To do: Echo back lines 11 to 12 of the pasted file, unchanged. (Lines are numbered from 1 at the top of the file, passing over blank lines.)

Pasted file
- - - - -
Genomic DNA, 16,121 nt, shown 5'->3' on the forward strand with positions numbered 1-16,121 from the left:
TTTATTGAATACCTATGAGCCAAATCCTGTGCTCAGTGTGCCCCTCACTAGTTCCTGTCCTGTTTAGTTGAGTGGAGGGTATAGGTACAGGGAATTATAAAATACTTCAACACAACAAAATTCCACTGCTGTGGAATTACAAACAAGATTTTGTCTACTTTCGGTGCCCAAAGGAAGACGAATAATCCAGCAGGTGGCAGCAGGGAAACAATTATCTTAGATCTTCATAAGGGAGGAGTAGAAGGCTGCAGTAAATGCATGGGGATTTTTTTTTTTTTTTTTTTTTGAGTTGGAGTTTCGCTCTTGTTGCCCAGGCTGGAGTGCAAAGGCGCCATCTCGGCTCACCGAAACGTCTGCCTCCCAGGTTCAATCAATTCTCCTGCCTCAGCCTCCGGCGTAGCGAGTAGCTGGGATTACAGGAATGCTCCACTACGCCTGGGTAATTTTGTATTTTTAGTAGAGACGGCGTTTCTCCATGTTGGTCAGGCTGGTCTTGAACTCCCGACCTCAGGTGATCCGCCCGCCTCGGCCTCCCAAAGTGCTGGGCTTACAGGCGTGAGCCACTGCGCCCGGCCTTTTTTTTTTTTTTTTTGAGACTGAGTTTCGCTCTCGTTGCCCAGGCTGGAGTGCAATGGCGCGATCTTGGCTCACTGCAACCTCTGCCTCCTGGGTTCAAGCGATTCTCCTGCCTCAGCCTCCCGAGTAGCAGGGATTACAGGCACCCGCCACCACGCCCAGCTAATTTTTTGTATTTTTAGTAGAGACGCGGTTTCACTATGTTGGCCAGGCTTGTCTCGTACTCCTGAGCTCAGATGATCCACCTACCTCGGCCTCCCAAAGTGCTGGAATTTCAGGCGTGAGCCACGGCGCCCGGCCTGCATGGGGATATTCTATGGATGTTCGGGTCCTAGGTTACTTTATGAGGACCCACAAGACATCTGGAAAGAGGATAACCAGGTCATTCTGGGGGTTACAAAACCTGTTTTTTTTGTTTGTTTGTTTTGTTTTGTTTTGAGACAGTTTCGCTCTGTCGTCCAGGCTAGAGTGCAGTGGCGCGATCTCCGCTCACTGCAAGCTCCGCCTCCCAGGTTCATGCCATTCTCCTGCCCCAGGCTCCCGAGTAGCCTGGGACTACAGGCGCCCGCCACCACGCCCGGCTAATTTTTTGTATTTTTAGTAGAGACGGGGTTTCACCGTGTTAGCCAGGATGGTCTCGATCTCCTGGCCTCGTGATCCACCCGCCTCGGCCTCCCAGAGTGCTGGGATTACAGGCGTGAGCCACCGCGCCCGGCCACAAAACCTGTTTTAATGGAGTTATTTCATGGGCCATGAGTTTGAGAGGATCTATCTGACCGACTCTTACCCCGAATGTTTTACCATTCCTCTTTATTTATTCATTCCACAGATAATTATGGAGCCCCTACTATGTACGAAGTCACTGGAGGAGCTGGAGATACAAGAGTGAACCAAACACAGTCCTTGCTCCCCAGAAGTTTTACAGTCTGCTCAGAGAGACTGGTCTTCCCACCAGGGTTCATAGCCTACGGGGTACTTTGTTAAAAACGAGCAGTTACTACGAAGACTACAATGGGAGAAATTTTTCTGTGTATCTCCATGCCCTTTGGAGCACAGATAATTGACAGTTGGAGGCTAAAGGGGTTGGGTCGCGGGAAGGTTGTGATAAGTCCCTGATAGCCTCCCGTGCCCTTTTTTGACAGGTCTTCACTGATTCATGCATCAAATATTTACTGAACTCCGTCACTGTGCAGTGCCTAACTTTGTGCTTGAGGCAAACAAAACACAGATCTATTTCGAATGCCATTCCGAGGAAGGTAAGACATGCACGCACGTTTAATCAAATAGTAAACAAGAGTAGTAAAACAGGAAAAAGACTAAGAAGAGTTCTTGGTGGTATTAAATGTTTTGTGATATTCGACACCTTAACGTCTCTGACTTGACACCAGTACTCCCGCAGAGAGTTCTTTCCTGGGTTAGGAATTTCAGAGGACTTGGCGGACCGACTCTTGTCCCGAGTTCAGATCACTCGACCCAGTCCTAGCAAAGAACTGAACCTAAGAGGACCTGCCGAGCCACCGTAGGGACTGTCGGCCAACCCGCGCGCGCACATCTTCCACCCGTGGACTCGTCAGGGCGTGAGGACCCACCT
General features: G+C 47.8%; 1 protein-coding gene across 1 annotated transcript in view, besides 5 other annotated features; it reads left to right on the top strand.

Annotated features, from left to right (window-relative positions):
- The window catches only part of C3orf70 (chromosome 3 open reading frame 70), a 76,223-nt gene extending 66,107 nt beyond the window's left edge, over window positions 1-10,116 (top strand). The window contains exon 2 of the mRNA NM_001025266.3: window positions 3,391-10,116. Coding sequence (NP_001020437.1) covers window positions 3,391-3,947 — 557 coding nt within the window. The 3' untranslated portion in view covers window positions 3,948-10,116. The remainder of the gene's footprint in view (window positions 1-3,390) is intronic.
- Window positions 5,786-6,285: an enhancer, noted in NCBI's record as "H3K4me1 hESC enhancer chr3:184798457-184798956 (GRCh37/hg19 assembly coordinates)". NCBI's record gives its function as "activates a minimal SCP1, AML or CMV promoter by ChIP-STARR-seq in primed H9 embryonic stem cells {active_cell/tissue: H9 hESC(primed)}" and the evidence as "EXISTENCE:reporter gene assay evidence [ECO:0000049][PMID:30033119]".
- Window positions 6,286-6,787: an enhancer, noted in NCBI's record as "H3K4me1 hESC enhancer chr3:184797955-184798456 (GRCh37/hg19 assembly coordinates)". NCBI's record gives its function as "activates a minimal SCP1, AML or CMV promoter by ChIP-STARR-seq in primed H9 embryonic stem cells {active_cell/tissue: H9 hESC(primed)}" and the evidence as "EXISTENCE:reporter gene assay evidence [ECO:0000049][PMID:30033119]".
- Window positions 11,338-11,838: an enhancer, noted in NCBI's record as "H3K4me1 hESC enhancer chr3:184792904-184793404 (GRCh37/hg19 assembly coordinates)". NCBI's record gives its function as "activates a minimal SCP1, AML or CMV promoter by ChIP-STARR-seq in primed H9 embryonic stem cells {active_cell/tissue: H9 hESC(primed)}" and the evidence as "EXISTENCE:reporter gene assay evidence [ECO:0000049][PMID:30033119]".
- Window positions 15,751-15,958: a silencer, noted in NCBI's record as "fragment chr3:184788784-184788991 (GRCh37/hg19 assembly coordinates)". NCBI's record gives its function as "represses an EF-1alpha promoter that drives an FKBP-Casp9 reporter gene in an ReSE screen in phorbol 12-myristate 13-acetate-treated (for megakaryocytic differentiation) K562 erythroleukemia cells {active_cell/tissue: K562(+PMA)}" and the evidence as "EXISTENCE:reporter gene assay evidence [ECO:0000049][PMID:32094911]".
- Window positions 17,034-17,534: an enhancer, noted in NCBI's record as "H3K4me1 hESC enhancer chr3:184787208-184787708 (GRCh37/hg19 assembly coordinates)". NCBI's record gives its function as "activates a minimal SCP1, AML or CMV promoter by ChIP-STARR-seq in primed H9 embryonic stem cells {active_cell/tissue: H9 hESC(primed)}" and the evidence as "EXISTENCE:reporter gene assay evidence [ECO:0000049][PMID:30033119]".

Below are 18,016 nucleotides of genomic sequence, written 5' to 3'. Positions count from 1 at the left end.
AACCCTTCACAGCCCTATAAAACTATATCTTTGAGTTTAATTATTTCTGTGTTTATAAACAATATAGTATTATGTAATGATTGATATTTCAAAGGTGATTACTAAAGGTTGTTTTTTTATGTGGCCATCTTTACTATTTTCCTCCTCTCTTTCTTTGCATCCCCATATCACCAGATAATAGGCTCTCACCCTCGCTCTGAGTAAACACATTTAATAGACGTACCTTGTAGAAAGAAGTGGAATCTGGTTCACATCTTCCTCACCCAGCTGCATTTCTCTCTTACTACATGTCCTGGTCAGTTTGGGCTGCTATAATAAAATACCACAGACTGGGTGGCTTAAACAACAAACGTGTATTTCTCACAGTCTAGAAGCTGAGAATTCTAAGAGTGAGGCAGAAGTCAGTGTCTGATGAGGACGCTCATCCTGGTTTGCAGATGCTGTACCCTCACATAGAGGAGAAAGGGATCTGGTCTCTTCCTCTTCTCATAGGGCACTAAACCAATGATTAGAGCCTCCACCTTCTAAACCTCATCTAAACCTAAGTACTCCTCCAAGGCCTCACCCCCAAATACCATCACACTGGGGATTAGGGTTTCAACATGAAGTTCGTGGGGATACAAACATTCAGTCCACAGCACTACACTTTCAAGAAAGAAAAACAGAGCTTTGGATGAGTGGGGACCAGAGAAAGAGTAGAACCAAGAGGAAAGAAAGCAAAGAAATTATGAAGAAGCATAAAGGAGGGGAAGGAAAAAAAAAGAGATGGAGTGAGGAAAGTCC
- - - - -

Below are 18,016 nucleotides of genomic sequence, written 5' to 3'. Positions count from 1 at the left end.
AACCCTTCACAGCCCTATAAAACTATATCTTTGAGTTTAATTATTTCTGTGTTTATAAACAATATAGTATTATGTAATGATTGATATTTCAAAGGTGATTACTAAAGGTTGTTTTTTTATGTGGCCATCTTTACTATTTTCCTCCTCTCTTTCTTTGCATCCCCATATCACCAGATAATAGGCTCTCACCCTCGCTCTGAGTAAACACATTTAATAGACGTACCTTGTAGAAAGAAGTGGAATCTGGTTCACATCTTCCTCACCCAGCTGCATTTCTCTCTTACTACATGTCCTGGTCAGTTTGGGCTGCTATAATAAAATACCACAGACTGGGTGGCTTAAACAACAAACGTGTATTTCTCACAGTCTAGAAGCTGAGAATTCTAAGAGTGAGGCAGAAGTCAGTGTCTGATGAGGACGCTCATCCTGGTTTGCAGATGCTGTACCCTCACATAGAGGAGAAAGGGATCTGGTCTCTTCCTCTTCTCATAGGGCACTAAACCAATGATTAGAGCCTCCACCTTCTAAACCTCATCTAAACCTAAGTACTCCTCCAAGGCCTCACCCCCAAATACCATCACACTGGGGATTAGGGTTTCAACATGAAGTTCGTGGGGATACAAACATTCAGTCCACAGCACTACACTTTCAAGAAAGAAAAACAGAGCTTTGGATGAGTGGGGACCAGAGAAAGAGTAGAACCAAGAGGAAAGAAAGCAAAGAAATTATGAAGAAGCATAAAGGAGGGGAAGGAAAAAAAAAGAGATGGAGTGAGGAAAGTCC